“Marketing isn’t magic. There is a science to it.” ~Dan Zarrella, Hubspot


Marketing. There is no quick fix, and it will never be checked as “complete” on your to-do list. Marketing is a constantly evolving process, and requires smarts, heart, the ability to empathize and the desire to experiment. Marketing is also often misunderstood. In today’s post I’m addressing some common marketing misconceptions.


Once the website launches, you’ll show up on Google: If only it were this easy! Depending on a variety of factors, (only some of which you can control) the average time to start ranking organically in the search engines for your keywords is 3-6 months. If your site is optimized and mobile-friendly, and you have a solid SEO plan in place, including regularly updated, valuable content, you are on your way to your search ranking goal.


Design does not take that much time to develop. Oh, no no. Yes, as a matter of fact, it does take that much time. People do not always realize the thought and strategy behind design. It’s not just pictures on a page. Every element of a strong, effective design has a purpose: the images, placement, colors, and even fonts have been chosen for a reason. A good designer will be able to explain how each piece contributes to the overall design and end-user experience, and how that relates to the total marketing strategy.


Social media can be left out of the marketing mix. Nope. Social media is here to stay, and it is an important part of your strategy. It is a great way to participate in your marketing efforts and engage directly with your audience. However, social media does not equal instant leads. It’s more about building relationships with your customers.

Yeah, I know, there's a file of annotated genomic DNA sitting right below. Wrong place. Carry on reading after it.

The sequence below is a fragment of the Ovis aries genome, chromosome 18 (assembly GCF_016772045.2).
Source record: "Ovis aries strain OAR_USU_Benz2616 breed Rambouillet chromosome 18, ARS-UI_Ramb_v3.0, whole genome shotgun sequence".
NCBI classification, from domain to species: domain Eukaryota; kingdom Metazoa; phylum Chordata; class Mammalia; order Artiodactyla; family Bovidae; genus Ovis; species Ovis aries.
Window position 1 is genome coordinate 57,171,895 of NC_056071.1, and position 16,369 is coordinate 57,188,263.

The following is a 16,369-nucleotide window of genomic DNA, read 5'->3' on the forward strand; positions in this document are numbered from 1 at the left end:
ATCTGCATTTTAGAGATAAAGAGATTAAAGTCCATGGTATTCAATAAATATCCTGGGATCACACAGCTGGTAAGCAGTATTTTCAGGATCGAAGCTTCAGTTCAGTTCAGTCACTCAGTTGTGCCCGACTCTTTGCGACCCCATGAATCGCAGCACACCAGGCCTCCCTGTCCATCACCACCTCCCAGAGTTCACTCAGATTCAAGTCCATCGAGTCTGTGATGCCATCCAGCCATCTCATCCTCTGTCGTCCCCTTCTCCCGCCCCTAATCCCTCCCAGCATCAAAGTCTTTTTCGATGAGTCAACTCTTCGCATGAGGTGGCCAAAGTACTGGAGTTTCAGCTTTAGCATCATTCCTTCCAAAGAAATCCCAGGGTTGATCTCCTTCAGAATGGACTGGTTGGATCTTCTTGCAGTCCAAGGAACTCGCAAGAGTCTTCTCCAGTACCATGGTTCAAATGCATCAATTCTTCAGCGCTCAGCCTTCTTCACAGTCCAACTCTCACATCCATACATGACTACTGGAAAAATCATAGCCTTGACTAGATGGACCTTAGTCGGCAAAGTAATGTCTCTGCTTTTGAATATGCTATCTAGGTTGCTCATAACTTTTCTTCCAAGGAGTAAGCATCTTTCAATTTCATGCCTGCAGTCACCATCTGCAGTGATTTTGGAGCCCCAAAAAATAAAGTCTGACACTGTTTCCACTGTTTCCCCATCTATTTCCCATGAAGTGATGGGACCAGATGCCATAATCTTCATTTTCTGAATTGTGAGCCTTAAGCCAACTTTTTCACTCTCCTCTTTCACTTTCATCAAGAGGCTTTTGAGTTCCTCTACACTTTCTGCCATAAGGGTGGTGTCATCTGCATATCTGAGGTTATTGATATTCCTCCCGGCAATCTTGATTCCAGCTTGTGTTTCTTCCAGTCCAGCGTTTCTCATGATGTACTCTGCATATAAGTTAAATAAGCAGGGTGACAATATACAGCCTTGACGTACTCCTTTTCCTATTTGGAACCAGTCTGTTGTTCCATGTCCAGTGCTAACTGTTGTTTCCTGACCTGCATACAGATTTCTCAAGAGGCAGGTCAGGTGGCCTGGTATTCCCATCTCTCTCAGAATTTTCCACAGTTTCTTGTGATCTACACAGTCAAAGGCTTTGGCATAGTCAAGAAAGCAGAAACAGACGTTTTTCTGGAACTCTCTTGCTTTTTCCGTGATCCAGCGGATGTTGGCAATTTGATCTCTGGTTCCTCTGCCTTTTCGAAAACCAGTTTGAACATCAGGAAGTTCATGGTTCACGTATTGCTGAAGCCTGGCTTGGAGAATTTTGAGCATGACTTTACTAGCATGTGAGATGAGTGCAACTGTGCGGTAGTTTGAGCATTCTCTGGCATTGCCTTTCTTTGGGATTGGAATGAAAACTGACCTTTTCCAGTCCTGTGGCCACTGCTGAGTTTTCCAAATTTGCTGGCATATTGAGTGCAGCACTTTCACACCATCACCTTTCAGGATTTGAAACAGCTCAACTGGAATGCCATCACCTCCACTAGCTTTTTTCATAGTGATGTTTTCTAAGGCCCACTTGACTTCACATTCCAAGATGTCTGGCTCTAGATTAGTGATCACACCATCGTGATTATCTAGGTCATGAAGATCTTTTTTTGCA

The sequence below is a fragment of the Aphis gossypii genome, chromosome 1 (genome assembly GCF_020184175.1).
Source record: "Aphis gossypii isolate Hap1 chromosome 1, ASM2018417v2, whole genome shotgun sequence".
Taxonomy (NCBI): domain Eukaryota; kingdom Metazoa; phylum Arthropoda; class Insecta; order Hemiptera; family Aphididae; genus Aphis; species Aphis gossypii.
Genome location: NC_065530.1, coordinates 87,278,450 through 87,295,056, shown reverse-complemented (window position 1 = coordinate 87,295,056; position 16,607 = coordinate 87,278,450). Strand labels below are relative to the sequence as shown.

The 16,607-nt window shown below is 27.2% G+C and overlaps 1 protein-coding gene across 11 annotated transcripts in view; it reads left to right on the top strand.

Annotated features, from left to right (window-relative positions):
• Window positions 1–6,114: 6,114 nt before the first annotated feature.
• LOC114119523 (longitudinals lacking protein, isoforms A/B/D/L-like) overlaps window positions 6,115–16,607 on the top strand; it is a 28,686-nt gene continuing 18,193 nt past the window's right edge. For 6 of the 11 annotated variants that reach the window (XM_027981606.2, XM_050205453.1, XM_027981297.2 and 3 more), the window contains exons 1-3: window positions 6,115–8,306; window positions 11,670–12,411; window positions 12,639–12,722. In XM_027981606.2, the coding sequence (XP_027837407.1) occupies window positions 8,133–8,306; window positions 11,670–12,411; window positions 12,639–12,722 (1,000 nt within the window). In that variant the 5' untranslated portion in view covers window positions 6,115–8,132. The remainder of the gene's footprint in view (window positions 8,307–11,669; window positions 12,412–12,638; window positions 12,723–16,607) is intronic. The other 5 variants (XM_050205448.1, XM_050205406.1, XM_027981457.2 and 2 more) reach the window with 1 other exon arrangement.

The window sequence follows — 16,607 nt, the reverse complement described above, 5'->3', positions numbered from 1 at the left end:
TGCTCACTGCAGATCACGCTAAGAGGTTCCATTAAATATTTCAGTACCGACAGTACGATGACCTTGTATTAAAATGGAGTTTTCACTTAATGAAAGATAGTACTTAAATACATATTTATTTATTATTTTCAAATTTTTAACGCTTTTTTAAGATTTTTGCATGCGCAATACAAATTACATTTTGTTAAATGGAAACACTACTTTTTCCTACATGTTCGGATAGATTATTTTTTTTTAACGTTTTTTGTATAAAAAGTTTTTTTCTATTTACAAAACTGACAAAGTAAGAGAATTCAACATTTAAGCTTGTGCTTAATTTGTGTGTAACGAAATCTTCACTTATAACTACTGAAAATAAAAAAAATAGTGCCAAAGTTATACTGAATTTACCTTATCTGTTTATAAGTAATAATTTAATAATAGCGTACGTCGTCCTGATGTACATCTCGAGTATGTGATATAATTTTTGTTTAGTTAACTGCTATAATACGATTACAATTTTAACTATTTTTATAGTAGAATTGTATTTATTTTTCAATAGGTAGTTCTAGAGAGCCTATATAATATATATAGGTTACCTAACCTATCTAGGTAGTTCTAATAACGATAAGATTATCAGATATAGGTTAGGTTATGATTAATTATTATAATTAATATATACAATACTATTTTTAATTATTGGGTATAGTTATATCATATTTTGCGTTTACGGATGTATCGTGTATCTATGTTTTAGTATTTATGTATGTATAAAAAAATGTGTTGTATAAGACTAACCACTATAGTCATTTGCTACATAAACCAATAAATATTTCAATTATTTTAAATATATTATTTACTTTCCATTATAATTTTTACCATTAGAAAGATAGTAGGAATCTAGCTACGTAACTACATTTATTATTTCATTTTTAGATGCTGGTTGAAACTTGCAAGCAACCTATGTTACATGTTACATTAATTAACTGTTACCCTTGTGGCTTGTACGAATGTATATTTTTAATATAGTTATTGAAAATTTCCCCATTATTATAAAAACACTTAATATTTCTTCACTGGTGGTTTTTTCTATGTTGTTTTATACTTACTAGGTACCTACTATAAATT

Pay-per-click advertising (PPC) is a surefire money-maker. Not true. PPC is not just plugging in dollars and keywords and watching the leads come in. A successful PPC campaign requires work on the front end and throughout the campaign. You need to research and understand who your customer is, where they are online and what they are doing. Your campaign must be structured with defined goals, and include ongoing strategy review, testing and adjustment. Without these elements, you risk wasting time and money and not seeing results.


You (or your friend or relative) can fit marketing in “on the side” of a regular job. Effective marketing is an ongoing, changing process. It’s not just reacting to what is happening. You must be flexible and have a deep knowledge and understanding of your customer so your company and marketing strategy can evolve with them, or even a step ahead of them. Marketing that gets results requires a lot of specialized attention.


What did I miss? Drop me a comment!

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